The influx of hormones during adolescence can cause major mood swings that drive parents crazy. Unfortunately, these mood swings tend to coincide with the teen’s increased need for personal space and autonomy. So, many teens withdraw to their room to spend time alone and brood.
Some teens, however, have more going on than just hormonal mood swings. Teens who struggle with depression show many the same withdrawal signs as regular moody teens, but their outward moodiness is a sign of deeper mental health issues.
If you are concerned that your teen son might be battling depression or be experiencing suicidal thoughts, you may need to change his surroundings to better support his mental health. Therapeutic boarding schools for troubled boys can help teens overcome depression and other mental health problems.
Teen suicide on the rise
Teens who battle depression are more likely to commit suicide than other teens would be. According to a 2010 report from the CDC, suicide was among the top 5 leading causes of death in adolescents between ages 12-19. From 1999-2006, the top 5 leading causes of death in teens were:
1. Unintentional injury (car accidents being the leading cause) – 48%
2. Homicide – 13%
3. Suicide – 11%
4. Cancer – 6%
5. Heart Disease – 3%
Those stats are a little out of date now, but the rate of suicide in teens and young adults hasn’t gotten any better. In fact, it’s gotten worse. A CDC report from September of 2020 stated that the rate of suicide in people aged 10-24 increased 57.4% between 2007 and 2018.
Rates of depression, anxiety, and behavioral disorders in children and teens have slowly been on the rise as well. At this point, it’s still unclear why more teens and young adults have started resorting to suicide. Teen mental health is a problem, though, and it’s a problem that we need to take seriously.
So, even if you don’t think that your teenager is in danger of self-harm, it’s important that you talk to them about suicide and how to prevent it. Just like you would talk to them about the importance of wearing seatbelts and not texting while driving, make time for preventative discussions with your kids about suicide.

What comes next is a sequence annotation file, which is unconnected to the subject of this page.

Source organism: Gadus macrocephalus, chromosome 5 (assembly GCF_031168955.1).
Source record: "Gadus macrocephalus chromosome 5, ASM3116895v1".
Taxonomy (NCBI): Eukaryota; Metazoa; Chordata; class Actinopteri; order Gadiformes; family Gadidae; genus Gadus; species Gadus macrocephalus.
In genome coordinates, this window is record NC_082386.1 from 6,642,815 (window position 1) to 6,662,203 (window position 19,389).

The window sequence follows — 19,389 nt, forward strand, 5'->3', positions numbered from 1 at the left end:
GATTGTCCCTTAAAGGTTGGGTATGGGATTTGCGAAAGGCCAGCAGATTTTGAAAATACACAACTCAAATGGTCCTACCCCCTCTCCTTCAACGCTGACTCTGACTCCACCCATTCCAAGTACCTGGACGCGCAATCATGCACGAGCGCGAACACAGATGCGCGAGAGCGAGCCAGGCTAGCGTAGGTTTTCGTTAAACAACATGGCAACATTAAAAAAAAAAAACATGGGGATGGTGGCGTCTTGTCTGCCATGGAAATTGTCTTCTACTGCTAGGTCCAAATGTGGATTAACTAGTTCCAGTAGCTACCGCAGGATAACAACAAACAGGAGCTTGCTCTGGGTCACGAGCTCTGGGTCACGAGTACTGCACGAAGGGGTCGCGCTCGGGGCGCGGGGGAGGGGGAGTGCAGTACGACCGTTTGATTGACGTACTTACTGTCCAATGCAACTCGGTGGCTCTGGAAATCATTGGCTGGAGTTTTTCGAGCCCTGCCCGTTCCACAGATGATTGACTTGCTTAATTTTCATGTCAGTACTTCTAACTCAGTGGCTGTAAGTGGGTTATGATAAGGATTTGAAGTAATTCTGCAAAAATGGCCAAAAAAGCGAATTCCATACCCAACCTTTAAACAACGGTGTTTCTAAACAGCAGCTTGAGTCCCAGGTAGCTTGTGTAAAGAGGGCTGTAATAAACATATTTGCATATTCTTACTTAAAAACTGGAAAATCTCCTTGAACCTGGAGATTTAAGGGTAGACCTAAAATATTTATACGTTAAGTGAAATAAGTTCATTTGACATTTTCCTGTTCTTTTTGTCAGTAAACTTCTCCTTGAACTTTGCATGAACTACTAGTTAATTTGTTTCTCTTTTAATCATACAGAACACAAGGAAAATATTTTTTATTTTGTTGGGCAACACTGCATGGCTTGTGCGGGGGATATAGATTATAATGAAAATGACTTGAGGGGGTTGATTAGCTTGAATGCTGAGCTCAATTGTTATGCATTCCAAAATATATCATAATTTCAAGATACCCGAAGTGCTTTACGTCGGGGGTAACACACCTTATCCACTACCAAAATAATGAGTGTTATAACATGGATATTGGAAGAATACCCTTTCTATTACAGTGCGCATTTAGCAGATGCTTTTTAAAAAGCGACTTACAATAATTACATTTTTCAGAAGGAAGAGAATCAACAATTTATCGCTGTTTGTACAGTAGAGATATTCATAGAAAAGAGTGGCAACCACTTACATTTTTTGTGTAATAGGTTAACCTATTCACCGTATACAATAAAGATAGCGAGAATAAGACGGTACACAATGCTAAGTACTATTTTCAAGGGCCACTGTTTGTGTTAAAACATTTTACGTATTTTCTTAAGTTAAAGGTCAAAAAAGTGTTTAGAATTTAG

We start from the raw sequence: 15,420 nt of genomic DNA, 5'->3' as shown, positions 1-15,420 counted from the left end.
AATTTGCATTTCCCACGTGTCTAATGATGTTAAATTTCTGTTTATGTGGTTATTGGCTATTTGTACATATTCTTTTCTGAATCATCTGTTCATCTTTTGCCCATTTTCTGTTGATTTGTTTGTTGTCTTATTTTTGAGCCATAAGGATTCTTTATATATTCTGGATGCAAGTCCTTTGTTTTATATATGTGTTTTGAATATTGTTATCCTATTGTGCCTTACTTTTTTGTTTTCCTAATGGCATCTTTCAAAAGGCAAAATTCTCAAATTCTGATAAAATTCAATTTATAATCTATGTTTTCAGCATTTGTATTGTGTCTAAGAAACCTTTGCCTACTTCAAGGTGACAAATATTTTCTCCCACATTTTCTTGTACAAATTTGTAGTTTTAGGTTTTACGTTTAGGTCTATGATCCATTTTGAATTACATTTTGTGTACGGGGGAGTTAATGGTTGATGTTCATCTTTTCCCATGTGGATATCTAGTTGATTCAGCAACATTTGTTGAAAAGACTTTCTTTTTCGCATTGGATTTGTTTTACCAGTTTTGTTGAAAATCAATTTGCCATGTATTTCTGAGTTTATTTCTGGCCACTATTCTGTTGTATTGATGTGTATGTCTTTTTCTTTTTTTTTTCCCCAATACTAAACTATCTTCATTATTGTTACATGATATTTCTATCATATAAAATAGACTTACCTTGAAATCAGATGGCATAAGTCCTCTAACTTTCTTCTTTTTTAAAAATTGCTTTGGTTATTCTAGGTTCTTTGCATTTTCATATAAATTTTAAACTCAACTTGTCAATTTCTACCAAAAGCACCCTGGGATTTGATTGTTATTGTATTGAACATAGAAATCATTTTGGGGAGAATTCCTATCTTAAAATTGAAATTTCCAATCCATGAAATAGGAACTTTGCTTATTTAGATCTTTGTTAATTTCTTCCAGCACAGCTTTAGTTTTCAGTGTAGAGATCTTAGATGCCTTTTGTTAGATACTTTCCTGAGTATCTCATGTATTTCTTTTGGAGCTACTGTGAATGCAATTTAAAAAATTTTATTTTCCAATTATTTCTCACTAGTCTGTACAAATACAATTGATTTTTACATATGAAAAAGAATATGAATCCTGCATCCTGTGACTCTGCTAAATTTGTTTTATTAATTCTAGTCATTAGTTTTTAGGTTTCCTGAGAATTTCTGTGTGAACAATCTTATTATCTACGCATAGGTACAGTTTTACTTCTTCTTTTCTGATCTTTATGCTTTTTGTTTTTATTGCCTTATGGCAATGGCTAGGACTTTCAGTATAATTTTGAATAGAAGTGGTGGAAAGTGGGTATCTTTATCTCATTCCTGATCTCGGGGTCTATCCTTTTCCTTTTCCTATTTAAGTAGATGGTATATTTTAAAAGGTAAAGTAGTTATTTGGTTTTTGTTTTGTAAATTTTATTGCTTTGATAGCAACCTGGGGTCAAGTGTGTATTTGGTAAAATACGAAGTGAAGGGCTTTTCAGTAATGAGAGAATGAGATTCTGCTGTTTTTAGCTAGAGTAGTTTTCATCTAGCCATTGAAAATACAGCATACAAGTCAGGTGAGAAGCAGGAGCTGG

By having these conversations with your teen, you let them know that you care about them both physically and emotionally.
Talking to your teen about suicide prevention
The hardest part of talking to your teen about suicide is starting the conversation. For a lot of people, it’s a difficult topic to approach. Beginning the conversation might feel a little awkward, but try not to worry about that. Accept that it might be an awkward conversation. If your teen knows that you’re OK with difficult conversations, they will be more willing to come to you with future difficult conversations.
When you talk to your teen about suicide, be honest about your concerns. Let them know that you want them to feel safe coming to you if they ever feel like hurting themselves.
Give your teen space to tell you how they’re feeling and if they’ve ever considered hurting themselves.
Listen non-judgmentally. If they try opening up to you and you immediately fuss at them or demean their feelings, they’re not likely to trust you with their feelings again.
Create a plan for what they will do if they ever do want to hurt themselves. Hopefully, they will never need to use this plan. But just like it’s wise to create a plan of action in case of a house fire, it’s wise to develop a plan of action for a mental health crisis. This will give them something to fall back on if they ever experience suicidal thoughts.
Warning signs of suicidal thoughts
As your child progresses through adolescence, keep an eye out for the warning signs of suicidal thoughts.
Some of the main warning signs include:
Withdrawing from the people or activities they used to love
Suddenly not caring about their hygiene
Suddenly not following through with responsibilities (Ex: grades dropping, not doing chores, etc.)
Talking about not wanting to live
Increased alcohol or drug use
Increased dangerous behaviors
Giving away their possessions
Don’t hesitate to seek professional help
If you are worried that your teen son might be considering suicide, seek professional help immediately. Many teens who struggle with depression and suicidal thoughts benefit from attending a therapeutic boarding school to be immersed in a supportive environment.
Students at Sundance Canyon Academy receive personalized treatment plans from professional therapists to help them stop suicidal thoughts and overcome depression.
Contact us today to find out how we can help your son.